Henry, F. & Tator, C. (2000). Racist discourse in Canada's English print media. Report to the Canadian Race Relations Foundation.

Henry, F., Tator, C., Mattis, W., & Rees, T. (2000). The colour of democracy: Racism in Canadian society (2nd ed.). Toronto: Harcourt Brace Canada.

Kymlica, Will. (1998). Finding our way: Rethinking ethnocultural relations in Canada. Toronto: Oxford University Press.

Mackay, E. (1995, Winter). Postmodernism and cultural politics in a multicultural nation. Public Culture, 7(2), 403-432.

Mackay, E. (1996). Managing and imagining diversity: Multiculturalism and the construction of national identity in Canada. Unpublished doctoral dissertation, University of Sussex, UK.

Mirchandani, K., & Tastsoglou, E. (in press). Towards a diversity beyond tolerance. Journal of Status in Political Economy.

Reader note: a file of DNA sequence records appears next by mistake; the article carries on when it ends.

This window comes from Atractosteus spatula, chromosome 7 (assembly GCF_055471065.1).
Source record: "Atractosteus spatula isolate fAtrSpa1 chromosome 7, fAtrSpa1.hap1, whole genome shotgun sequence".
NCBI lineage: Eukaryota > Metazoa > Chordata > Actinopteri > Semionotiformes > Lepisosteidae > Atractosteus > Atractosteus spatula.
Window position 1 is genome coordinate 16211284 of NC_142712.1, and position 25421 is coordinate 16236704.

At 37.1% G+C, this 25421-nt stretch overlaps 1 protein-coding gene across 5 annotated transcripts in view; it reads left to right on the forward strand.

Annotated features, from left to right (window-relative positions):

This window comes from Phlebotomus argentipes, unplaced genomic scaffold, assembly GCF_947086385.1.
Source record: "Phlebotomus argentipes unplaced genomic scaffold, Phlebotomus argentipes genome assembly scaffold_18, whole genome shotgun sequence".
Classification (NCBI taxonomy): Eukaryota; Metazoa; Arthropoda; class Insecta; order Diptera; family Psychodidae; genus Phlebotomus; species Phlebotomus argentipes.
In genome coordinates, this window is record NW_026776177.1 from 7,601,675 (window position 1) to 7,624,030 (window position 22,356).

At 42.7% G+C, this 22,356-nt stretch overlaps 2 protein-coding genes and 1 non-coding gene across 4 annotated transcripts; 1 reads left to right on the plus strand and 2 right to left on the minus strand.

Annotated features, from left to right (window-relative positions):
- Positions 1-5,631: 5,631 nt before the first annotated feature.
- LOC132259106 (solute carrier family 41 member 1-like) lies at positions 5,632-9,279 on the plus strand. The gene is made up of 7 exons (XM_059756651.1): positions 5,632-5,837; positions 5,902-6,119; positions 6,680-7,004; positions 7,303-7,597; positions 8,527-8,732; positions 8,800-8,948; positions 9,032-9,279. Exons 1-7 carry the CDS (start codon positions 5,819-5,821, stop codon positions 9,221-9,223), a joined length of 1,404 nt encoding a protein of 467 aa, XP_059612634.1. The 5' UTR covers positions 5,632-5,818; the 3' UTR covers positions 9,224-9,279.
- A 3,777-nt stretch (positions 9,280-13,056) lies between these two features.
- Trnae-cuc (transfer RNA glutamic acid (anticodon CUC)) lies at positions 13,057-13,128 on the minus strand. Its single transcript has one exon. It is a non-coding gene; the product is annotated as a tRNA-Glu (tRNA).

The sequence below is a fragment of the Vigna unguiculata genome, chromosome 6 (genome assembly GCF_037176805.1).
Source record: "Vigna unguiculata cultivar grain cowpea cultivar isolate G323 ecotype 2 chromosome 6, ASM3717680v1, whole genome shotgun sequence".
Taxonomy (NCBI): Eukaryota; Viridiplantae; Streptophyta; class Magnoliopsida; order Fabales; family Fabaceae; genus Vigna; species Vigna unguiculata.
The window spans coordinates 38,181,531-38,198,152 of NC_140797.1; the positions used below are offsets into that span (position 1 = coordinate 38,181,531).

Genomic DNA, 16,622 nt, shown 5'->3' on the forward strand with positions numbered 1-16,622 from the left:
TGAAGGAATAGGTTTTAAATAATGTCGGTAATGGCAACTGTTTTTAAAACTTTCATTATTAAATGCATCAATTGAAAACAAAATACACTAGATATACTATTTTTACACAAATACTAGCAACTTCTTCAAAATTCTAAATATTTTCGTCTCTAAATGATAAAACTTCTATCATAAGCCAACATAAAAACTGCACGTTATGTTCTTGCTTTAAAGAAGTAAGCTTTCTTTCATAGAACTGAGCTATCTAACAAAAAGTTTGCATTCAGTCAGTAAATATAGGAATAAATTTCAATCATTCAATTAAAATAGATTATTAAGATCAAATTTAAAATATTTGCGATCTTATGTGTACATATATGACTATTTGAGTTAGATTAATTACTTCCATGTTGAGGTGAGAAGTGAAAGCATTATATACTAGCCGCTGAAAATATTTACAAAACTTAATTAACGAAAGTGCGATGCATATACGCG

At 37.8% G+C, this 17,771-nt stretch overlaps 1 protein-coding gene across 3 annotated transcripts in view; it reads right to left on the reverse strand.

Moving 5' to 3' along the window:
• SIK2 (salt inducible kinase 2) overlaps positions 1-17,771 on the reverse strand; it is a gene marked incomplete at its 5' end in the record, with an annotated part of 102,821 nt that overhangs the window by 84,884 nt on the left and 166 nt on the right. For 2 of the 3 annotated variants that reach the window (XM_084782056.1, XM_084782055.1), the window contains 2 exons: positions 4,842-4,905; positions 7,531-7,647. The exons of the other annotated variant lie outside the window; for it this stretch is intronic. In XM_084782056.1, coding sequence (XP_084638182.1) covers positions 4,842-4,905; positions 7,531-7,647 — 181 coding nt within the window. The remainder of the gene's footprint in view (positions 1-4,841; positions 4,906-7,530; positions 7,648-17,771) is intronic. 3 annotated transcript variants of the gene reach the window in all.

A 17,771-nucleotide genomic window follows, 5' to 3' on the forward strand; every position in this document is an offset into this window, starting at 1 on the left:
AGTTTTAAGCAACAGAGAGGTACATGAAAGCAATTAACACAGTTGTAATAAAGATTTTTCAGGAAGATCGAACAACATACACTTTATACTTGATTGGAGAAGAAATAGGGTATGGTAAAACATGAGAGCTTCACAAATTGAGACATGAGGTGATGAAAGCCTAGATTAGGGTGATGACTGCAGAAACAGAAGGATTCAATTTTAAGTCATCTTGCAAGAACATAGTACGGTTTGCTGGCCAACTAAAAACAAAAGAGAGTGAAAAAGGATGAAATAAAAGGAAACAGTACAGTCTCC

Razak, S. (1998). Looking white people in the eye: Gender, race and culture in courthouses and classrooms. Toronto: University of Toronto Press.

Rex, John. (1997). Multiculturalism in Europe and North America. In W. W. Isajiw (Ed.), Multiculturalism in North America and Europe: Comparative perspectives on interethnic relations and social incorporation. Toronto: Canadian Scholars Press.

Shohat, E., & Stam, R. (1994). Unthinking Eurocentricism. London: Routledge.

St. Lewis, J. (1996). Identity and Black consciousness in North America. In J. Littleton (Ed.), Clash of identities: Media, manipulation, and the politics of self. Scarborough, ON: Prentice Hall.

Tator, C., Henry, F., & Mattis, W. (1998). Racism in the arts: Case studies of controversy and conflict. Toronto: University of Toronto Press.

Turner, T. (1994). Anthropology and multiculturalism. In D. Goldberg (Ed.), Multiculturalism: A critical reader (pp. 406-425). Cambridge: Blackwell.